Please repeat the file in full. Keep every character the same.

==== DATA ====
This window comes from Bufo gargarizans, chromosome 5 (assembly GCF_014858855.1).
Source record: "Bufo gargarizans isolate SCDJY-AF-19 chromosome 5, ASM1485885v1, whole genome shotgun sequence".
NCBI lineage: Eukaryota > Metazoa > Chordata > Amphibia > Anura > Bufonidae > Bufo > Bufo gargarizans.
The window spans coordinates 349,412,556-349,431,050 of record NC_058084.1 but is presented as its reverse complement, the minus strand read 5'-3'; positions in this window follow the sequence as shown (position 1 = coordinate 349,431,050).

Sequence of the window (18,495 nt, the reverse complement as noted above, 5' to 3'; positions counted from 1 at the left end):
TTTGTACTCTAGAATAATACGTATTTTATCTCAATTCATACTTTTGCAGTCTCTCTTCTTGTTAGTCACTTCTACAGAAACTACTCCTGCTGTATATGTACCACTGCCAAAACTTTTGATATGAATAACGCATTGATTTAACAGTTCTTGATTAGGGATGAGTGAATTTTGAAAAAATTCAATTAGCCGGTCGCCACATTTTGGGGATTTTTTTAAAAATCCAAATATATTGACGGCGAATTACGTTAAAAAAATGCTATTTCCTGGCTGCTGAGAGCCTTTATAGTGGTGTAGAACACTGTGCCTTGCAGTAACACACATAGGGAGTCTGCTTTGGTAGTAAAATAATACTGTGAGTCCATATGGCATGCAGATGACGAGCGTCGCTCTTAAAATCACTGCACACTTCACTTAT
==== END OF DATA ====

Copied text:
This window comes from Bufo gargarizans, chromosome 5 (assembly GCF_014858855.1).
Source record: "Bufo gargarizans isolate SCDJY-AF-19 chromosome 5, ASM1485885v1, whole genome shotgun sequence".
NCBI lineage: Eukaryota > Metazoa > Chordata > Amphibia > Anura > Bufonidae > Bufo > Bufo gargarizans.
The window spans coordinates 349,412,556-349,431,050 of record NC_058084.1 but is presented as its reverse complement, the minus strand read 5'-3'; positions in this window follow the sequence as shown (position 1 = coordinate 349,431,050).

Sequence of the window (18,495 nt, the reverse complement as noted above, 5' to 3'; positions counted from 1 at the left end):
TTTGTACTCTAGAATAATACGTATTTTATCTCAATTCATACTTTTGCAGTCTCTCTTCTTGTTAGTCACTTCTACAGAAACTACTCCTGCTGTATATGTACCACTGCCAAAACTTTTGATATGAATAACGCATTGATTTAACAGTTCTTGATTAGGGATGAGTGAATTTTGAAAAAATTCAATTAGCCGGTCGCCACATTTTGGGGATTTTTTTAAAAATCCAAATATATTGACGGCGAATTACGTTAAAAAAATGCTATTTCCTGGCTGCTGAGAGCCTTTATAGTGGTGTAGAACACTGTGCCTTGCAGTAACACACATAGGGAGTCTGCTTTGGTAGTAAAATAATACTGTGAGTCCATATGGCATGCAGATGACGAGCGTCGCTCTTAAAATCACTGCACACTTCACTTAT